Boogeymongering has limitless rhetorical power because limitless anxiety can be generated from a small seed of any significantly intense fear, regardless of how often it actually materializes in your direct experience. It’s an ancient art, but it’s easier than ever today, now that our lives are increasingly spent not directly experiencing the world itself, but instead browsing monetized depictions of the world on electronic devices.

Snakes are real, but most of them are sticks

The human mind tends to fill in the blanks with bad things. This is negativity bias, which helped keep our ancestors alive. It did so by having us mistake sticks for snakes, for example, to make sure that on those rare occasions when it’s a real snake, we don’t think it’s a stick.

Thus we inherited a mind tuned for false positives. The human mind sees a dark room and habitually populates it with monsters, barely aware that it doesn’t actually know what’s there — that the darkness is the not-seeing, the not-knowing.

Do not approach

So how do know when you’re being fooled? You don’t, at least not directly, because the boogeymen we believe in seem real — at least as real as Pluto or Antarctica or any other offscreen phenomena. But there are clues to be noticed when boogeying is afoot.

We can start by assuming that any news, activism, or political speech, right or wrong, is freely employing boogeymen. To be in the rhetoric business and not bother with boogeymen would be like a chef not bothering with a stove. The boogeyman is such a natural and effective tool that we use it intuitively, and even inadvertently. Once one of them makes it into in your worldview, he’s in your world, as far as you can tell.

Boogeying probably afoot

A second reasonable assumption: if you have a completely partisan take on a contentious issue — as in, you do not believe there are any oversights in your side’s argument, no tradeoffs or complexities that might lead a decent person to a different stance — then you have probably been boogeymanned into those feelings to some extent. The boogeyman is a simple monster. Pure badness, pure wrongness. His job is to hide moral complexity, which allows his believers to feel the kind of moral certitude needed to hate, dismiss, and want to punish other people. A good boogeyman can even bait you into hating people just for seeming ambivalent about the issue in question, because those people must not recognize pure evil when they see it.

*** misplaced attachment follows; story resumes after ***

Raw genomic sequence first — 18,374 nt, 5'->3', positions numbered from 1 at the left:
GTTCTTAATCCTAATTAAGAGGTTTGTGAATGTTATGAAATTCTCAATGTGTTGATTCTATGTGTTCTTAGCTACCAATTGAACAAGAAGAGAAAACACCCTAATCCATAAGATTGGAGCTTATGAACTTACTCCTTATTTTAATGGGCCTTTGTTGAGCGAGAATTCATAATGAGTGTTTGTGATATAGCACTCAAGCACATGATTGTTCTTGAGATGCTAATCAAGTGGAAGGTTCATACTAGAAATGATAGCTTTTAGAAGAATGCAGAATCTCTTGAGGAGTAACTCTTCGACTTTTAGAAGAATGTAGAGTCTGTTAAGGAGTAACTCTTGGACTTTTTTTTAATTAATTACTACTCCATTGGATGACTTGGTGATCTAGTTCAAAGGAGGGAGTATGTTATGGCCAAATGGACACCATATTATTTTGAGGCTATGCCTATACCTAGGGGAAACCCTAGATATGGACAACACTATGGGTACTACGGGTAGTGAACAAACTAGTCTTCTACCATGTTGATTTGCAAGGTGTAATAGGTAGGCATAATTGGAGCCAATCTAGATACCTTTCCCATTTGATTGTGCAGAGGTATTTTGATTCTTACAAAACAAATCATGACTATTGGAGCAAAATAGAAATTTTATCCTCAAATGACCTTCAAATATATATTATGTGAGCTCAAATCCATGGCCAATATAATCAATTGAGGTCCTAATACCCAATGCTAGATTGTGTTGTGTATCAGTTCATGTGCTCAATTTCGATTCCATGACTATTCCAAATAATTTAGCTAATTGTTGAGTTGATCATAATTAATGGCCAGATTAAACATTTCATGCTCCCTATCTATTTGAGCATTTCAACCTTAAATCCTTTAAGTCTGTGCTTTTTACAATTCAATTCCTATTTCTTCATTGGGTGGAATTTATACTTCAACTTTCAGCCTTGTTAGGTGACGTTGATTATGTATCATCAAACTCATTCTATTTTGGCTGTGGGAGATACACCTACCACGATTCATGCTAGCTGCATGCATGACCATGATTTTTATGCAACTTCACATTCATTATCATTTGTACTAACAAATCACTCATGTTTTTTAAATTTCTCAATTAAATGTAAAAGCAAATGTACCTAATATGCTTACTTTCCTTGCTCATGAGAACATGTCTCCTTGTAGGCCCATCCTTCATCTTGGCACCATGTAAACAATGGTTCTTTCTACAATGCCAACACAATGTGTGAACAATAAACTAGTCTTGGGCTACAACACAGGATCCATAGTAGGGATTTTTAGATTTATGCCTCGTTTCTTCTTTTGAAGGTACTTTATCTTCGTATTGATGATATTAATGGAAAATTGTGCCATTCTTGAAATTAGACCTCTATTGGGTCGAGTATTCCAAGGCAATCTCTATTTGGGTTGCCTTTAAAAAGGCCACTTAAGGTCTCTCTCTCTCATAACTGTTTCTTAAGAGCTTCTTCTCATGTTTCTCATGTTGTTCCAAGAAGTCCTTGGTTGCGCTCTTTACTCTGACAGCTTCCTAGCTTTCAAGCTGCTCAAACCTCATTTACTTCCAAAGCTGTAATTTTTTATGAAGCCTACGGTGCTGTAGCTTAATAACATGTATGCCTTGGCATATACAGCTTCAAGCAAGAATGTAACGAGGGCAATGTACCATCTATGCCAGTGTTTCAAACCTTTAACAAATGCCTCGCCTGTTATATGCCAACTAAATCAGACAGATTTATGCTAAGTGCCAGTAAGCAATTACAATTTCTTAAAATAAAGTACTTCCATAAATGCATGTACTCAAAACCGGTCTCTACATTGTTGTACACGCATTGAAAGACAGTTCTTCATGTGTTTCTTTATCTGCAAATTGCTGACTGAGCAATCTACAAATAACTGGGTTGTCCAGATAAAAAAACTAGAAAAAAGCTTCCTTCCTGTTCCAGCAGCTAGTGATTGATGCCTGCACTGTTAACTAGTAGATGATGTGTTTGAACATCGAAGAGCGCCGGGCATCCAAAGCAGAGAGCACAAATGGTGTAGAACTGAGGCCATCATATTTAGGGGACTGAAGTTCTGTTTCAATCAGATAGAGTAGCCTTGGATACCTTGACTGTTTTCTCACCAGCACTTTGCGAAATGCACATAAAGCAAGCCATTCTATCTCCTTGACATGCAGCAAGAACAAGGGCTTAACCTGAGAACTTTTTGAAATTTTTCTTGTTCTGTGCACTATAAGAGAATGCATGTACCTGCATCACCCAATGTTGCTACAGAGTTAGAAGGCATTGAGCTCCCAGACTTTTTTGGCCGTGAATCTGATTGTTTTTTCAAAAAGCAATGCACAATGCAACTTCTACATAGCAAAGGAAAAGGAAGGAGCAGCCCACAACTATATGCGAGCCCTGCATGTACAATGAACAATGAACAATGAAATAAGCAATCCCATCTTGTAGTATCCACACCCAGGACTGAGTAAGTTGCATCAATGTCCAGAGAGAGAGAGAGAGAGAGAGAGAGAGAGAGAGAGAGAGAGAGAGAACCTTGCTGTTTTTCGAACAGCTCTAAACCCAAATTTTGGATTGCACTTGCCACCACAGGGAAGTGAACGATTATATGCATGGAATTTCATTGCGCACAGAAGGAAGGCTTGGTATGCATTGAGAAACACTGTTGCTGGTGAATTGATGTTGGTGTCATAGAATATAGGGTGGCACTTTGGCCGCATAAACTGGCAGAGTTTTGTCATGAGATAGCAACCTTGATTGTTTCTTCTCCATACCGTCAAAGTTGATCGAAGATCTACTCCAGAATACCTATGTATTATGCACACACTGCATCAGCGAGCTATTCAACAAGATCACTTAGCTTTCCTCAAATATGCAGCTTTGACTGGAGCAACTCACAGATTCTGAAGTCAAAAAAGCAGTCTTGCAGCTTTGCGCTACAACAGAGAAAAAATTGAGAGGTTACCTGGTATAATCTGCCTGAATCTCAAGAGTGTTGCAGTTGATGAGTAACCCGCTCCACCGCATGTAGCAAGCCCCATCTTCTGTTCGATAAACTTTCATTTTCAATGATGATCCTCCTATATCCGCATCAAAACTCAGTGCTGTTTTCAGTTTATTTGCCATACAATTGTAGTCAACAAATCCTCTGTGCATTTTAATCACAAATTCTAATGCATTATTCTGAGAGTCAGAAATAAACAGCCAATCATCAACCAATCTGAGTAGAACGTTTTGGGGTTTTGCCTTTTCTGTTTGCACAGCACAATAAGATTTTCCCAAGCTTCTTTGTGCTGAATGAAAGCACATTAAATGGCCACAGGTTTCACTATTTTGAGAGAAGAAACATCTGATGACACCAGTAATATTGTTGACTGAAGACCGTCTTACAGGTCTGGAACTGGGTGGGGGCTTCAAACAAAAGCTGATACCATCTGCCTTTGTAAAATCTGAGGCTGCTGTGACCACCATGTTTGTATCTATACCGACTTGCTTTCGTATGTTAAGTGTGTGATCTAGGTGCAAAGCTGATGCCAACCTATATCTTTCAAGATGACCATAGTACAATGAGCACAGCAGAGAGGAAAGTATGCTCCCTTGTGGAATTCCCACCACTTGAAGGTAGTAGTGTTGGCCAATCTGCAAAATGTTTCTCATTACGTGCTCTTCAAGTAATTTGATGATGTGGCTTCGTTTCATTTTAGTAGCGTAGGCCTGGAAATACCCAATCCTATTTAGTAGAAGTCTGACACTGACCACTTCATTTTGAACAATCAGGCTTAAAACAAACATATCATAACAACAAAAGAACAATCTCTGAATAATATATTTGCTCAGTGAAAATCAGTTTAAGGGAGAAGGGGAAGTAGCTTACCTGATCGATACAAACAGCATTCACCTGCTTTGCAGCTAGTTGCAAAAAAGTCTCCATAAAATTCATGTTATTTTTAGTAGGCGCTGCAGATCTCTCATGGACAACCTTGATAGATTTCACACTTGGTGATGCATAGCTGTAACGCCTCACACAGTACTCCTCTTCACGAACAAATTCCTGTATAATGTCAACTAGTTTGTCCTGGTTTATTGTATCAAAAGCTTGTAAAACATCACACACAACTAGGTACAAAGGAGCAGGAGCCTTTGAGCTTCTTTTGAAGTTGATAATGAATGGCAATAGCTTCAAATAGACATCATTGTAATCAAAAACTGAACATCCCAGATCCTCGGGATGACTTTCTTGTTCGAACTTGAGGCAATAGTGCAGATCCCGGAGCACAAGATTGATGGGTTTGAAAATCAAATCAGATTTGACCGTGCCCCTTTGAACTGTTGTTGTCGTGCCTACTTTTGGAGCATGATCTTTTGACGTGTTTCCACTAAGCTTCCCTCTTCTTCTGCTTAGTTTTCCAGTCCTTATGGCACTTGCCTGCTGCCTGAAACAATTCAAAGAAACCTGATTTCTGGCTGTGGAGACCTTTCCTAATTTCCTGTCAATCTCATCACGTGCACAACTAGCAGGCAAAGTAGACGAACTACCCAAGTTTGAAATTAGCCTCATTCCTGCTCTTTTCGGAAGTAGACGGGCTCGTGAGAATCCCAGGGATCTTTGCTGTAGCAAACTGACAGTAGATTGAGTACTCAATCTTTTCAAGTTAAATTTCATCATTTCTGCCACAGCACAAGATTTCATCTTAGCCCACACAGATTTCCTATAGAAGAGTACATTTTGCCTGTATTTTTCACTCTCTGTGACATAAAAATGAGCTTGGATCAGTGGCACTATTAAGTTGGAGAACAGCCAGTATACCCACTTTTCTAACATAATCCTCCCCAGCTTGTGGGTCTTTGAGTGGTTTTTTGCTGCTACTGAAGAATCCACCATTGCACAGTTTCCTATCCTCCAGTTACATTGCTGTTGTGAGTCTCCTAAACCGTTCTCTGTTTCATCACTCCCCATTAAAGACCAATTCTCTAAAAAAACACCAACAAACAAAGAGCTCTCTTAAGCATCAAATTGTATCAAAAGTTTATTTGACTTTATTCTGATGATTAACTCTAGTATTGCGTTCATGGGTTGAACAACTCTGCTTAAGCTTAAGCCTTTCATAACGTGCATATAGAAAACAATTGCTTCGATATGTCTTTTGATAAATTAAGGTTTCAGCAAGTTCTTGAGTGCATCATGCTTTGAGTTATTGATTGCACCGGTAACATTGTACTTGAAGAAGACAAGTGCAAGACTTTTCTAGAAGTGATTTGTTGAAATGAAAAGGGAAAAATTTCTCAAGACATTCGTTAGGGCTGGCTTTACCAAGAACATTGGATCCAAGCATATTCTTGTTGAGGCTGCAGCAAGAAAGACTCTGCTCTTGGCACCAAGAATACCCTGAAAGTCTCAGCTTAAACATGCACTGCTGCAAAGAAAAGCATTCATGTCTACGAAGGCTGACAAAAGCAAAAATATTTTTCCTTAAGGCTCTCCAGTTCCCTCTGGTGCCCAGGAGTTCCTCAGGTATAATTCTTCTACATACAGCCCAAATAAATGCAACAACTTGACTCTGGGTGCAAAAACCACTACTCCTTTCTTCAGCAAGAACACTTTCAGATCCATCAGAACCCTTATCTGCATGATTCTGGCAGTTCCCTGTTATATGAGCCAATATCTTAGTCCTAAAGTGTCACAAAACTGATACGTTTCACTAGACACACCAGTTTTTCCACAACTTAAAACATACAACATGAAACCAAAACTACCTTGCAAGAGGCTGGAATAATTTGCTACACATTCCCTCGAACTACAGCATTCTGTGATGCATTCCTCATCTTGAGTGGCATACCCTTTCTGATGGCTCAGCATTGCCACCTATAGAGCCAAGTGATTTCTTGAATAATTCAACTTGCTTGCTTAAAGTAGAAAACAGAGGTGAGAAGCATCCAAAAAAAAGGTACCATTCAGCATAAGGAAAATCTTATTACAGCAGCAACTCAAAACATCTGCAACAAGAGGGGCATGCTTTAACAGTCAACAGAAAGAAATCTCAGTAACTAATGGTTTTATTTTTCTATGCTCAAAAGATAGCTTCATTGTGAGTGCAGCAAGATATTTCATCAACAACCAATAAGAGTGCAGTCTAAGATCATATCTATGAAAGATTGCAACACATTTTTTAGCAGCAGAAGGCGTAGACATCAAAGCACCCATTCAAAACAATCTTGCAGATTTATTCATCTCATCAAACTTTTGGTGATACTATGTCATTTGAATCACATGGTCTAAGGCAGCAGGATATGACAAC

(To make things worse, there is also reverse-boogeymongering, which is the attempt to minimize a legitimate concern by explicitly calling it a boogeyman. The use of the word alone is reason enough to look closer. If an invested party is telling you “there’s nothing to see here,” that’s a pretty reliable indicator that there is perhaps something to see there.)

In a sea of fools, no one’s an island

Theoretically, it’s possible that you are somehow perfectly appraising a given threat in the world, in all its complexities, whether it’s that of neo-Marxists, neo-Nazis, pedophilia rings, transphobes, gun people, anti-gun people, critical theory, food additives, covid, incels, botulism, vaccination enthusiasts, vaccination critics, Chinese spyware, baseball caps being worn indoors, or the retrograde motion of the planet Mercury. This scenario seems unlikely though, when you consider how often you witness people around you clearly getting important things wrong, by oversimplifying them, falling for headline bait, or making false equivocations. Unless part of your worldview is that you are a truly exceptional member of the species, above the self-delusion that so clearly afflicts everyone else, you can’t responsibly take for granted that you have things basically right.

Possibly has it in for you

So yeah, it’s hard to evaluate your own worldview, because being wrong feels exactly like being right. A certain uncomfortable agnosticism seems to be the most logical position, but it’s hard to sit in the dark like that, knowing that you don’t know. One thing we can believe with confidence is that our minds are highly susceptible to the story of the simple, morally uncomplicated monster.

…And also that the internet makes all this so much worse. Social media allows virtually anyone to find a lurid example of the thing you fear most — real, fabricated, or some combination — put it in front of you, and say “See!? Your fears are true!” Your snake-making brain will do the rest.

The word “boogeyman” makes these monsters sound slow and dopey and easy to spot. Ricky the steroid jock is a particularly transparent one, because of Planet Fitness’s over-the-top rhetoric. That’s probably unusual. I suspect that most of the time, they look exactly like the world as we know it.


Photos by MGM, Milan Csizmadia, Freestocks, Tandem X, Mockup Graphics, Presidencia de la Nación Argentina, and NASA